STANLEY, Carl Frederik
(b. 1738, Westminster, d. 1813, København)
English-born Danish sculptor, a leading proponent of early Neoclassicism in Denmark. He was the son of Simon Carl Stanley (1703-1761), a sculptor of English descent who had been born in Denmark but moved to England. In 1746 the family returned to Denmark. After first training with his father, Carl Frederik Stanley became one of the first students to enter the new Royal Danish Academy of Fine Arts in 1755. In 1758 he won the Academy's large gold medal for the sculpture Noah's Sacrifice. The gold medal was accompanied by a six-year travel scholarship and the following year he went abroad to further his education. He first settled in Paris, where he studied under the sculptor Guillaume Coustou II. In 1762 he moved to Rome, where he studied and made copies of Classical sculptures, before returning to Denmark in 1766.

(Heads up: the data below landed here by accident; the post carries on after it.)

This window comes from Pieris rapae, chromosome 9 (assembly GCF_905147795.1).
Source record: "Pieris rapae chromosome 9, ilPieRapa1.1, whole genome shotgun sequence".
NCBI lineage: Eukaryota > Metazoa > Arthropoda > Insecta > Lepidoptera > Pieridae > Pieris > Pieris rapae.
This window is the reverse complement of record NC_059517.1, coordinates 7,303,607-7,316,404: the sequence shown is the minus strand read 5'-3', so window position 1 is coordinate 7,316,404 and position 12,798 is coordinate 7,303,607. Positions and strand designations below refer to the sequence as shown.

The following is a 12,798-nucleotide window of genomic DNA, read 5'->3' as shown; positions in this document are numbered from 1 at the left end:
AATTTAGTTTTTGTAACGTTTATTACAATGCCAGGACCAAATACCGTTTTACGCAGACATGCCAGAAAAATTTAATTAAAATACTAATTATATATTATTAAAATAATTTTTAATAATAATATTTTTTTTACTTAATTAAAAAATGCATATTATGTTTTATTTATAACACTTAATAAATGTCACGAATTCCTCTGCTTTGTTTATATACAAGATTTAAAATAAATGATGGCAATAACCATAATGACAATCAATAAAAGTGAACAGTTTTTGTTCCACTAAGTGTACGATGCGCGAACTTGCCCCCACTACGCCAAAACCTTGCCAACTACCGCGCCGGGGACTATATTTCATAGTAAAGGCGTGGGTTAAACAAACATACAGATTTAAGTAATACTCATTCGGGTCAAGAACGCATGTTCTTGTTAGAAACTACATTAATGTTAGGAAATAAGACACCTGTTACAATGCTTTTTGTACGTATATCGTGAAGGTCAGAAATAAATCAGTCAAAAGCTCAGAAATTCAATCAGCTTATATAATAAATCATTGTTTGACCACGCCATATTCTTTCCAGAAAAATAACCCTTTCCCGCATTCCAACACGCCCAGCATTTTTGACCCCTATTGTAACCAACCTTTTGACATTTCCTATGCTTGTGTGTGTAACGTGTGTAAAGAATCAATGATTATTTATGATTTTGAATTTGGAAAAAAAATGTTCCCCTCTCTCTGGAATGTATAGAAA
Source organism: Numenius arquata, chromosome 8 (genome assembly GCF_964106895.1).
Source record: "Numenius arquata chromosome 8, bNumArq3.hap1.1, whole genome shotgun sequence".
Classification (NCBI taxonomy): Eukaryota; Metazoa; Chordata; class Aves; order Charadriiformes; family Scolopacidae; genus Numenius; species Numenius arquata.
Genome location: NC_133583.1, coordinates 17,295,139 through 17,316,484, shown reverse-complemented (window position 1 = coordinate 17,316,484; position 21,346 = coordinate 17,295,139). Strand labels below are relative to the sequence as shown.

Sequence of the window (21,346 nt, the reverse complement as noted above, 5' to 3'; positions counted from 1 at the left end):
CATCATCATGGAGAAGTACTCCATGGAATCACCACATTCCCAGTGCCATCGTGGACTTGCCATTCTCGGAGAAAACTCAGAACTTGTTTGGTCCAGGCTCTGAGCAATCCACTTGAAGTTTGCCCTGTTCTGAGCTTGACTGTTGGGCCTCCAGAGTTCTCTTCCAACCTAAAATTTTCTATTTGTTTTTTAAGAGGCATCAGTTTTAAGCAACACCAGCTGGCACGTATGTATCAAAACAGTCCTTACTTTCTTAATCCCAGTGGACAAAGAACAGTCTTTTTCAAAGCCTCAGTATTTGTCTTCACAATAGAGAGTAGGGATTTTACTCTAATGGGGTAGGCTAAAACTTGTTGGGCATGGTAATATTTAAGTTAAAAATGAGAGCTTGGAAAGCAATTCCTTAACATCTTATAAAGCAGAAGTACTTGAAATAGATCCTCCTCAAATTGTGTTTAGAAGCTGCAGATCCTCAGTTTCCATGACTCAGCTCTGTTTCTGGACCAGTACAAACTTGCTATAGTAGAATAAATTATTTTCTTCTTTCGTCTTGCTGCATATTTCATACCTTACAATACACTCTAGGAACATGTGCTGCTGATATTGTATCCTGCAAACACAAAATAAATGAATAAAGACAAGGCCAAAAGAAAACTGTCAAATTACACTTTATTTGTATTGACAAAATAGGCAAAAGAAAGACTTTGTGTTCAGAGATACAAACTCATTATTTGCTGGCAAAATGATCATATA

Back in Denmark, in 1768, Stanley was commissioned to design the marble funerary monument to Queen Louise in Roskilde Cathedral. He exhibited sketches for the monument at the Academy's first exhibition in 1769 but it was not completed until 1791. During the 1770s and 1780s he executed various other monuments and contributed to the decorations at the Court Theatre and of the Knight's Hall at Christiansborg Palace in Copenhagen.
In 1776 he was accepted as a member of the Royal Art Academy and the following year he received Danish citizenship and was appointed a professor there. From 1784 to 1785 he worked on a series of allegorical and historical reliefs for the plinth of the Trade and Navigation Monument at Lyngby. He produced few works after the early 1790s.
Stanley's most significant work remained his funerary monument to Queen Louise. It is located in Frederick V's Chapel and designed in a severe, Neo-classical style. His admittance piece for the Royal Art Academy was the allegorical Amor patriae, an elegant Neoclassical statue of which several examples exist in various materials.